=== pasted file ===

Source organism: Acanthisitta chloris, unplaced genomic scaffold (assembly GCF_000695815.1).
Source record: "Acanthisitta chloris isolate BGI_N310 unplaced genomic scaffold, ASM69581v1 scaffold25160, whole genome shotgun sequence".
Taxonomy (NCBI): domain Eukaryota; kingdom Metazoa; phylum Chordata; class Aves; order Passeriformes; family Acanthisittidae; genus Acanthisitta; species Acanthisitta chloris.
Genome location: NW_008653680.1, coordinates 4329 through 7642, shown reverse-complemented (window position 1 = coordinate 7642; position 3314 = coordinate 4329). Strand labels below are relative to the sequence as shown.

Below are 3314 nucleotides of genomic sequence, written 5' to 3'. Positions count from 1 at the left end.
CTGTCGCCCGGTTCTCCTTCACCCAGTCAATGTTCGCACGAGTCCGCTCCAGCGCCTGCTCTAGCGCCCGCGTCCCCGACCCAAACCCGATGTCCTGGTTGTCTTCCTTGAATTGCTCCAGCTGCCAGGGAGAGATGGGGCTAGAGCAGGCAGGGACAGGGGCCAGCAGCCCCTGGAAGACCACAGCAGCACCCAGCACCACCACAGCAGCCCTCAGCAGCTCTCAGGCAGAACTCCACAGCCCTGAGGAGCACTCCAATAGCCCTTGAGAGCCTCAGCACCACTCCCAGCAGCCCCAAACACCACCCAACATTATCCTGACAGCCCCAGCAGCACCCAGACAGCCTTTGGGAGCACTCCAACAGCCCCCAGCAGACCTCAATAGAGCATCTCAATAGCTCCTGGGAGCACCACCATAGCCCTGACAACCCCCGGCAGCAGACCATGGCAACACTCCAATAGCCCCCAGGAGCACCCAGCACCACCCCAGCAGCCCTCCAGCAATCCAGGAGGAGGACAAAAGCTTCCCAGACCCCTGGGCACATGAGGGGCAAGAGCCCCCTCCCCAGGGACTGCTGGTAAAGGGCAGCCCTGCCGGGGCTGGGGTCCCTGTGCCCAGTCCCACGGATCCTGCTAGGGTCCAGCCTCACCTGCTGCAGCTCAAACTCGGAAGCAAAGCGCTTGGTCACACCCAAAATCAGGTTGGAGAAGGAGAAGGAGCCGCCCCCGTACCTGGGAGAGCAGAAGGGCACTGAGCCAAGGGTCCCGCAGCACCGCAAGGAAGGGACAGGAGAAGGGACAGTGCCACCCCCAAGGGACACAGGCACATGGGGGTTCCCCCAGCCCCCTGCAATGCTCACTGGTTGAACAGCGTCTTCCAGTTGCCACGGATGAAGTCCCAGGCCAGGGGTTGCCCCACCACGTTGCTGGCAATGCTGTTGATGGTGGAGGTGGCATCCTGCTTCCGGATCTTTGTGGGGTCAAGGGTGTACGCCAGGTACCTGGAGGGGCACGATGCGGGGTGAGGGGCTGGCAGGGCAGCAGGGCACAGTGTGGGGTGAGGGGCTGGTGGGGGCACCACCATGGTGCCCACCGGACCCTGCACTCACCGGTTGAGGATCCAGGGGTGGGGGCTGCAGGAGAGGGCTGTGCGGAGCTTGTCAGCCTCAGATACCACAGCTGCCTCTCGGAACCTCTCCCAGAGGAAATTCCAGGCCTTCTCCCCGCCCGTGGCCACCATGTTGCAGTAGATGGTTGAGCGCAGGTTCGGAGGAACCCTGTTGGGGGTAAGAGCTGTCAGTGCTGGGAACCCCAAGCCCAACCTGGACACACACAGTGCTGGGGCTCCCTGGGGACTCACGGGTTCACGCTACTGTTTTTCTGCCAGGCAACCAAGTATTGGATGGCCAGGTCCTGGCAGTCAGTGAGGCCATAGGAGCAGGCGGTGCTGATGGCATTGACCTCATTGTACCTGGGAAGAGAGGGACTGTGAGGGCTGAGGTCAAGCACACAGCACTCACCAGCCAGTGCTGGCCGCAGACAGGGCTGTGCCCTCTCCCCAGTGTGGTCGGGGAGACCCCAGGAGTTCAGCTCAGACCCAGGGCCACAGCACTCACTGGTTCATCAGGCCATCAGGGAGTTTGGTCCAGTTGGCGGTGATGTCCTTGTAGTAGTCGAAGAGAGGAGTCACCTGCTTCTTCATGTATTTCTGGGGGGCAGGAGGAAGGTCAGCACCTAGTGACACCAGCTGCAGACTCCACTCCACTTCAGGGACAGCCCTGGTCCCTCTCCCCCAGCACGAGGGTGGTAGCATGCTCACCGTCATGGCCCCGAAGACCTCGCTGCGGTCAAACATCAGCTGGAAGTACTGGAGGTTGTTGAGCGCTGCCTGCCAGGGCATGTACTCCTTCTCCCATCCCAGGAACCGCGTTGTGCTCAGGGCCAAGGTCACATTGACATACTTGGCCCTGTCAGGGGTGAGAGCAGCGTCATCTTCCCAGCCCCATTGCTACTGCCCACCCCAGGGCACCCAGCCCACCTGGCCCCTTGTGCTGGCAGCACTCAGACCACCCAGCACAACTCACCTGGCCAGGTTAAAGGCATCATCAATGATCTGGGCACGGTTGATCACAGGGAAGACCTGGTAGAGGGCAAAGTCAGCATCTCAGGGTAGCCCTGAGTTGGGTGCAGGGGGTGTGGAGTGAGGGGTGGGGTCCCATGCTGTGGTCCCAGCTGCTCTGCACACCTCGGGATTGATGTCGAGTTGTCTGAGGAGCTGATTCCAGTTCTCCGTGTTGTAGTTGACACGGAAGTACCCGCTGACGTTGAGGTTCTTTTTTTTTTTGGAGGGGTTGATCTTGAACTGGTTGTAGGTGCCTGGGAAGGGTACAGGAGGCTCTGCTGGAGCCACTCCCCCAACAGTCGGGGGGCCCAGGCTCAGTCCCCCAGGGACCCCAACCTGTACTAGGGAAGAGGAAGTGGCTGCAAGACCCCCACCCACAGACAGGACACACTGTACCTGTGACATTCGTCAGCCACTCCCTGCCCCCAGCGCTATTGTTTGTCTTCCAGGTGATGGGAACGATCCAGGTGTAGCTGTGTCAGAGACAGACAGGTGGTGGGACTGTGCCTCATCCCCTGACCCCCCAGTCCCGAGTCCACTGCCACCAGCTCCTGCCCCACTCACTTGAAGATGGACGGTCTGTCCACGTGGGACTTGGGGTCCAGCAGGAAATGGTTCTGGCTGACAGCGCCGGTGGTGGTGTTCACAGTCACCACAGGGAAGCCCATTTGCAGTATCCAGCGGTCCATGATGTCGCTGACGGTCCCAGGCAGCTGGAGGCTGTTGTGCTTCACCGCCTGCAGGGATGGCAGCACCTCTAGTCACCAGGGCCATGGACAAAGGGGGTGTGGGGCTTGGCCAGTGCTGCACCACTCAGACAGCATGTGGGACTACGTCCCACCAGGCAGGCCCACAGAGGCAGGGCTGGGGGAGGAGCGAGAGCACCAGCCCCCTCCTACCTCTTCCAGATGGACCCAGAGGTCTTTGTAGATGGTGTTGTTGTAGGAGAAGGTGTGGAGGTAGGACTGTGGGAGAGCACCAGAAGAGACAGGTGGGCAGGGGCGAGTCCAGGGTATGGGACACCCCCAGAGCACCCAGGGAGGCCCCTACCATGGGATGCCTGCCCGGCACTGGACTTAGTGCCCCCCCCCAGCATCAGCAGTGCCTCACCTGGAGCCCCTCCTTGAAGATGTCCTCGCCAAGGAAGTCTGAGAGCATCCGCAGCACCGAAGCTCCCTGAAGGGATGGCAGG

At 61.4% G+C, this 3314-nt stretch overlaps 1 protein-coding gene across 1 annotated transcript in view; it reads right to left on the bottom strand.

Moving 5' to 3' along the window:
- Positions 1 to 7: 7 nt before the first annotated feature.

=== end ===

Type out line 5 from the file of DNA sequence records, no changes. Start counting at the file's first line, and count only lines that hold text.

Below are 3314 nucleotides of genomic sequence, written 5' to 3'. Positions count from 1 at the left end.